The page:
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Leadership Development – Touch or Tackle?

Touch or Tackle

I think at times leadership and leadership development can be a lot of tiptoeing through the tulips. The thousands of books and popular notions of “leadership” are by most accounts slanted toward the positive. However, the activity is most often filled with any number of stressors – issues conflicts, interpersonal conflicts, anticipatory stress, ethical challenges, etc. In fact, sometimes people are physically hurt or even killed because of their beliefs. Let’s face it: leadership is not always a safe activity.

Most (if not all) leadership development programming operates under the implicit rule of “keep it safe.” By this, I mean we are often overly concerned with creating a safe learning environment – there is an unwritten rule that we would not want to make others feel uncomfortable, uneasy or disconfirmed in the process. Of course this rule shows up in the design and delivery of the learning interventions as well. Throughout the process, everyone is nice, cordial and often avoids the difficult conversations that could emerge.

In all reality though, this approach is like training a high school football team for the season by only practicing “touch” when in fact, the game is “tackle.” So do we train our participants to play “touch” or “tackle”? It’s great if people can lead when everyone is pleasant, controlled and safe. However, this assumption is not aligned with the realities of the real world – Just ask Barack Obama, Steve Jobs, Daniel Akerson and Angela Merkel. Leadership is difficult, messy and oftentimes a contact sport.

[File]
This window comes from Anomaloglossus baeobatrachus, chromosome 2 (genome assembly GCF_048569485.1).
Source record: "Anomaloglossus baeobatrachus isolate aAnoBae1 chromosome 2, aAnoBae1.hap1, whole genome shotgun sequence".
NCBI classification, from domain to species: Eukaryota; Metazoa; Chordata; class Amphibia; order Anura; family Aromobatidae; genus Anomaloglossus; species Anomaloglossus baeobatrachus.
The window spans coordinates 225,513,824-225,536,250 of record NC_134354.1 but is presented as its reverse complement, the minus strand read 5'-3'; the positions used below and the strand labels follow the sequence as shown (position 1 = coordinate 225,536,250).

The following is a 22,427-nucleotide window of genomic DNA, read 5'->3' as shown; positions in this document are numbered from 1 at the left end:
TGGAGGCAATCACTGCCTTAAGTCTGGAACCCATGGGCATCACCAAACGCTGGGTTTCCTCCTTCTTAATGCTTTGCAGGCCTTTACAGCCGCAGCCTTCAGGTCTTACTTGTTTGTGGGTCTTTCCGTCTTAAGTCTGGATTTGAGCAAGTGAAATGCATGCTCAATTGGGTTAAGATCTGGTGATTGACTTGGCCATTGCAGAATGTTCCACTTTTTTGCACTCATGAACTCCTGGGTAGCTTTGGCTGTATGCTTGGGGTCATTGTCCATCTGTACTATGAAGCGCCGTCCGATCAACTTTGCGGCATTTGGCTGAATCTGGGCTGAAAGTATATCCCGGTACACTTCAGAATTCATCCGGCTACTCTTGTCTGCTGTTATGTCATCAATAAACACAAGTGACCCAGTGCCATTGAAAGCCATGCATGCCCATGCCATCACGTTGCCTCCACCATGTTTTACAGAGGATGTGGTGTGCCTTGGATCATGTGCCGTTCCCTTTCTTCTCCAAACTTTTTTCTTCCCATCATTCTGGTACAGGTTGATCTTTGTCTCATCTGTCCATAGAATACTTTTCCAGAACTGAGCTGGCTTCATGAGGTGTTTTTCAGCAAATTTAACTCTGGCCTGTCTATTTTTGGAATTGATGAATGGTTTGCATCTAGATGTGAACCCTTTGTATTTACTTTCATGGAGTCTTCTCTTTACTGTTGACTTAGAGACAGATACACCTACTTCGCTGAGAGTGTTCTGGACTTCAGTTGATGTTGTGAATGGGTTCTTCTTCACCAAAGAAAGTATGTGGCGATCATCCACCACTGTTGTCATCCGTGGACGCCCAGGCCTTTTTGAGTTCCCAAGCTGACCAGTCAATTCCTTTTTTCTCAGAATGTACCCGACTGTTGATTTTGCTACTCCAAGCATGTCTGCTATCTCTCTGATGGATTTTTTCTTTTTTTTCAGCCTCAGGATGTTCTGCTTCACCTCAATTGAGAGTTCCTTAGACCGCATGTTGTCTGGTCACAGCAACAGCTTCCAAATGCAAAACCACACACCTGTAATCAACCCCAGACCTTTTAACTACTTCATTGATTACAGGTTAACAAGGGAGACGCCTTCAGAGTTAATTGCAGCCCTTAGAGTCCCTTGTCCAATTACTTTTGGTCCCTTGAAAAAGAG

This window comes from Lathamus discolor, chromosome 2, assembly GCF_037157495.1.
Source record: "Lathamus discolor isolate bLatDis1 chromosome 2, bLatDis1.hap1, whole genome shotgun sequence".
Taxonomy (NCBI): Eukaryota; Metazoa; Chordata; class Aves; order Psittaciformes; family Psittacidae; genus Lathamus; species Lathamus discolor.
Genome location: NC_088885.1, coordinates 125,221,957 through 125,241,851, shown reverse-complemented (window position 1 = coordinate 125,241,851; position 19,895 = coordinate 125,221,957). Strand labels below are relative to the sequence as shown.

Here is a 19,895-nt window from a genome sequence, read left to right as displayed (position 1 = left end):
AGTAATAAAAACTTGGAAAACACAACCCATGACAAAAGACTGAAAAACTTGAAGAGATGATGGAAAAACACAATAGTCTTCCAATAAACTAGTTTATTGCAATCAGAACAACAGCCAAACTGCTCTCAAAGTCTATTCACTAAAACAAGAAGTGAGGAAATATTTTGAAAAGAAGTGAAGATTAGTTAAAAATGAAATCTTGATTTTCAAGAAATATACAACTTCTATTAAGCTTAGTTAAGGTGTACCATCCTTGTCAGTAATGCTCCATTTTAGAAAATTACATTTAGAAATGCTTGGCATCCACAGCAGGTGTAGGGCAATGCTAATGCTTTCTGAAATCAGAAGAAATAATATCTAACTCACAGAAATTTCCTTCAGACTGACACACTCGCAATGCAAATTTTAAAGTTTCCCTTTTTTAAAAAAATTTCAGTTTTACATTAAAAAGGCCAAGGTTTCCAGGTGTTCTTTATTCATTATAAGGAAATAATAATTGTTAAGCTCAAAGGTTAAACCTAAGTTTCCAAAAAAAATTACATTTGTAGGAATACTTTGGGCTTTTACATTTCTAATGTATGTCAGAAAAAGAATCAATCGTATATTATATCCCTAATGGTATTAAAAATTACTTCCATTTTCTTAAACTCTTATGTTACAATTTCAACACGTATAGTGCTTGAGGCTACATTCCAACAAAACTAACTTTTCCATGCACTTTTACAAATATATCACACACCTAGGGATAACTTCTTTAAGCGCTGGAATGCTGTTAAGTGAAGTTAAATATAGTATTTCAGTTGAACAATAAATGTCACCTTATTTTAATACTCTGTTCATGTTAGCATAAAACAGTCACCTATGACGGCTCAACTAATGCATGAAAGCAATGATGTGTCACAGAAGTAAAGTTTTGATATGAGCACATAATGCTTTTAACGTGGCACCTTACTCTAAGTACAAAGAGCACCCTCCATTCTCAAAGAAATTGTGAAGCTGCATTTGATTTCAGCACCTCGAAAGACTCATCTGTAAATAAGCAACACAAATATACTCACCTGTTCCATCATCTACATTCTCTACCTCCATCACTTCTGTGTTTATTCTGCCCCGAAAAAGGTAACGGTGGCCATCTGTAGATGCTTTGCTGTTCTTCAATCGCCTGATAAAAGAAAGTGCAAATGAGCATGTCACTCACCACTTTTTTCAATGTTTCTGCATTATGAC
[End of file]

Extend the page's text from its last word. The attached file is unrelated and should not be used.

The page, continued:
Of course the current approach is not all bad and generally speaking, I am all for a safe learning environment. I’m just not sure we are providing the whole picture and we may be doing our participants a disservice in the process.

About the author

Scott J. Allen Ph.D.

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Posted in Culture + Sports, General Leadership.